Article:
It’s been more than a week since as much as 5.7 inches of snow blanketed Worcester on Monday, April 4.
The unwelcome and quintessentially New England precipitation was followed by a storm of an entirely different kind.
Residents lashed out at the city for its lack of timely response in cleaning city streets. They voiced their displeasure with angry calls to city offices, local media outlets and even on social media [with prime examples here and here].
The April 4 storm was by any objective measure the third such failure since December, when the city’s execution of road preparation, maintenance and cleanup on Dec. 29 drew the ire and scorn of a dissatisfied populace.
The reaction earned a letter of apology from City Manager Edward M. Augustus Jr., in which he wrote, “We made a judgement call that unfortunately turned out to be the wrong one. As a result, many of the City’s streets were not in the condition our taxpayers have the right to expect.”
Less than a month after the first storm the city declared a parking ban at 11:30 on a Sunday night, with some residents not notified until early the following morning. The administration responded to the ensuing backlash by granting forgiveness for all tickets issued and fees paid for vehicles towed.
At the City Council meeting the day after the most recent storm, Augustus promised a “top-to-bottom” review of the city’s response to snow, particularly as it relates to the safety of city streets. The review, he said, includes input from some outside of the city government.
Late last week he told Worcester Magazine Editor Walter Bird and WCRN-AM 830 host Hank Stolz, “We’re going to get to the bottom of what went wrong this winter.” He continued in a similar vein as recently as Monday on “The Jordan Levy Show” on WTAG-AM 580.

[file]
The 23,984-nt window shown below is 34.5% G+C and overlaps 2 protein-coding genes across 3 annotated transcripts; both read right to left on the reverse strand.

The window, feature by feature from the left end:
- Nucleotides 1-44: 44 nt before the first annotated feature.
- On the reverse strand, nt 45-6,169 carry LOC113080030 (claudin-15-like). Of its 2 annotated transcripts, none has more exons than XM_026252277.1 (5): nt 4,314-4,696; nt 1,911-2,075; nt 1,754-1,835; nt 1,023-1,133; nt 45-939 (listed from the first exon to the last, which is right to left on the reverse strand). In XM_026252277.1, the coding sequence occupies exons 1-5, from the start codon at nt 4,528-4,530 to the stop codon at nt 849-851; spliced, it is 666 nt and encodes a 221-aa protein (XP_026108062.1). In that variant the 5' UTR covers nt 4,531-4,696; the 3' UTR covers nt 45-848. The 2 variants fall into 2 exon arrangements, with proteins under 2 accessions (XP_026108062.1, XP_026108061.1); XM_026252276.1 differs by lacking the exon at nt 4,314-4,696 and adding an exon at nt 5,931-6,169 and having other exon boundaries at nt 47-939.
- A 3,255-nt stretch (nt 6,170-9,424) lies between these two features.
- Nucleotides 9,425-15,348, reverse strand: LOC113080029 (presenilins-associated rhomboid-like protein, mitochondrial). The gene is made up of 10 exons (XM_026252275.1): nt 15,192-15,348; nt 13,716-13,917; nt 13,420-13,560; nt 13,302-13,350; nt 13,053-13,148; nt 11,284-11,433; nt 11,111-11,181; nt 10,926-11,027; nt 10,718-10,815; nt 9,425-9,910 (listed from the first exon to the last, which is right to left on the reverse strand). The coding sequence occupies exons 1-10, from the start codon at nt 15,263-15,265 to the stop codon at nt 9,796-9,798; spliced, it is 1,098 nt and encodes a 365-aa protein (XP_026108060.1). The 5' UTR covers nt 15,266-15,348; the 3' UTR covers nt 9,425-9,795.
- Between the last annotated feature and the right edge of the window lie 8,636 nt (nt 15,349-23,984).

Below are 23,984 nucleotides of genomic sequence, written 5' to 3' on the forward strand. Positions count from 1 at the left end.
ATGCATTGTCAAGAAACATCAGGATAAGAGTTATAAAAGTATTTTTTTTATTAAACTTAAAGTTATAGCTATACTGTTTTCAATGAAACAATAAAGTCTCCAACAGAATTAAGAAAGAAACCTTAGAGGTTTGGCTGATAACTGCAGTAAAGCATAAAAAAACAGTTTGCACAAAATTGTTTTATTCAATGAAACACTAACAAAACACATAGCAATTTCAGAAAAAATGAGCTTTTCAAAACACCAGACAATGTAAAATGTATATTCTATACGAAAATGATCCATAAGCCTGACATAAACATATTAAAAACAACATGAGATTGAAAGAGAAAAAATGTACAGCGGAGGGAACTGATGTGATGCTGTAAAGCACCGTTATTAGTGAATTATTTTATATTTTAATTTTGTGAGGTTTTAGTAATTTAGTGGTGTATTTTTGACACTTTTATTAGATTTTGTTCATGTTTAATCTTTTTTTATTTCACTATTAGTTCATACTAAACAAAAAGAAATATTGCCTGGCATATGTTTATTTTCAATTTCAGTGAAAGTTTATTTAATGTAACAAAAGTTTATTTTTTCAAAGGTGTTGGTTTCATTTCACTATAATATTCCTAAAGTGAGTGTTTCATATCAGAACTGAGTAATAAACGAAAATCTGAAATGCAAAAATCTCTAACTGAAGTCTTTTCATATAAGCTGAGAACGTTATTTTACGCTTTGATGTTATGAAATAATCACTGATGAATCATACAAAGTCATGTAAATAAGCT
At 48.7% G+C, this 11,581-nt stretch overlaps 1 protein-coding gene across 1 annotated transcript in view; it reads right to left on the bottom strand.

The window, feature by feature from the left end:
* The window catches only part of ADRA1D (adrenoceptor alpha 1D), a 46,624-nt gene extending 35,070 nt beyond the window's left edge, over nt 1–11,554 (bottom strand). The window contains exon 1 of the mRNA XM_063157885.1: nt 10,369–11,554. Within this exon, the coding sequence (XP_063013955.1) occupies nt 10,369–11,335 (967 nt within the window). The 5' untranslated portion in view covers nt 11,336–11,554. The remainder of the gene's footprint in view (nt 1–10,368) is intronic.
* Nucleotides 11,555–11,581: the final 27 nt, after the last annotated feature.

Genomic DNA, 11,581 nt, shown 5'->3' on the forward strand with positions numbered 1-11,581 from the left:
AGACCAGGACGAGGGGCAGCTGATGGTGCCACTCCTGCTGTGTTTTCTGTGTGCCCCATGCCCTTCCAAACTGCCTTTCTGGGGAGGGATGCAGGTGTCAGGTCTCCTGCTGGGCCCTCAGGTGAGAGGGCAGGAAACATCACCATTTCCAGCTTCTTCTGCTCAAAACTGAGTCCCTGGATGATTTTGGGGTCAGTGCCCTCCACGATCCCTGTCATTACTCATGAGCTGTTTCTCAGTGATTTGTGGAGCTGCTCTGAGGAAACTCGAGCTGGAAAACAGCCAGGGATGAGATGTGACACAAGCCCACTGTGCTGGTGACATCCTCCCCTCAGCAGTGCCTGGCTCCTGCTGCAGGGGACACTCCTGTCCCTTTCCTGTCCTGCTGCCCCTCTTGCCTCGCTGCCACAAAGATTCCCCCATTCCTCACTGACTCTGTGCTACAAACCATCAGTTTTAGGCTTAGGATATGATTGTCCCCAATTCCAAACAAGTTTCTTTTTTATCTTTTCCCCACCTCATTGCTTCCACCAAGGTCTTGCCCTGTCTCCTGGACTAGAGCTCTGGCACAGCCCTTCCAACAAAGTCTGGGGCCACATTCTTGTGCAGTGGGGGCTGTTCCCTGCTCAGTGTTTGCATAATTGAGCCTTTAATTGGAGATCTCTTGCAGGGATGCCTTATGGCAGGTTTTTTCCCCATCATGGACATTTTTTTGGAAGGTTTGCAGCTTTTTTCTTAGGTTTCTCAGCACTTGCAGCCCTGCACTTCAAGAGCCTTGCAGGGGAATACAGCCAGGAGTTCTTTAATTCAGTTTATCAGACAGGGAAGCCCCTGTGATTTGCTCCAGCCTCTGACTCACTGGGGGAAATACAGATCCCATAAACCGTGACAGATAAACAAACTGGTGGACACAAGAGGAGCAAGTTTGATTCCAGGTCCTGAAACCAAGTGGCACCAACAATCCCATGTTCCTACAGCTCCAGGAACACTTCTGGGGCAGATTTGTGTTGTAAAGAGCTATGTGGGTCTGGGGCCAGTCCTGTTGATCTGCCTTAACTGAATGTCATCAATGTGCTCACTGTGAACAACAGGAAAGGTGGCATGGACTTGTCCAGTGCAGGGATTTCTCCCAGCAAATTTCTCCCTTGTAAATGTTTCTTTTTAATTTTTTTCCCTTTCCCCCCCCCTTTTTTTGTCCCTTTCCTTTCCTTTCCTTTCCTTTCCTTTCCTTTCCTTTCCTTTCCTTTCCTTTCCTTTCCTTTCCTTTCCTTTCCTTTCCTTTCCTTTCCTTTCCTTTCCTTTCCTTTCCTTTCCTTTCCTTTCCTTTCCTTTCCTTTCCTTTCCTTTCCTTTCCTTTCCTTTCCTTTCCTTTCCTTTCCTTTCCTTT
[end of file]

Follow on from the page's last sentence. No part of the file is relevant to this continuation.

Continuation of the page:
Taken individually, the city’s three failures during a relatively mild winter can be excused; after all, it should be noted this is the same Department of Public Works & Parks that received much-deserved praise during the epic winter of 2015.
What is troublesome is that the events as a whole feed a negative perception of city government’s ability to serve its residents and its inability to correct its failures in a timely manner.
As we have written before, pressures in a modern workplace have increased in the past generation in post-industrial cities such as Worcester and we believe that trend will not abate. In this light, every misstep by government or perceived failure to address shortcomings in a timely manner perpetuates a disconnect between the residents and those whose services it’s mandated to fund through taxes.
Additionally, though well-intentioned, a “top-to-bottom” review that includes people outside of city government can be seen as a concession that it is unable to deal with the problems internally.
Most damaging is that the failure comes at a time when the administration and City Council face what is sure to be a contentious budget season in which all city services and the taxes needed to fund them will come under close scrutiny.
In the end, it may very well be that the remnants of the April 4 storm linger for quite some time.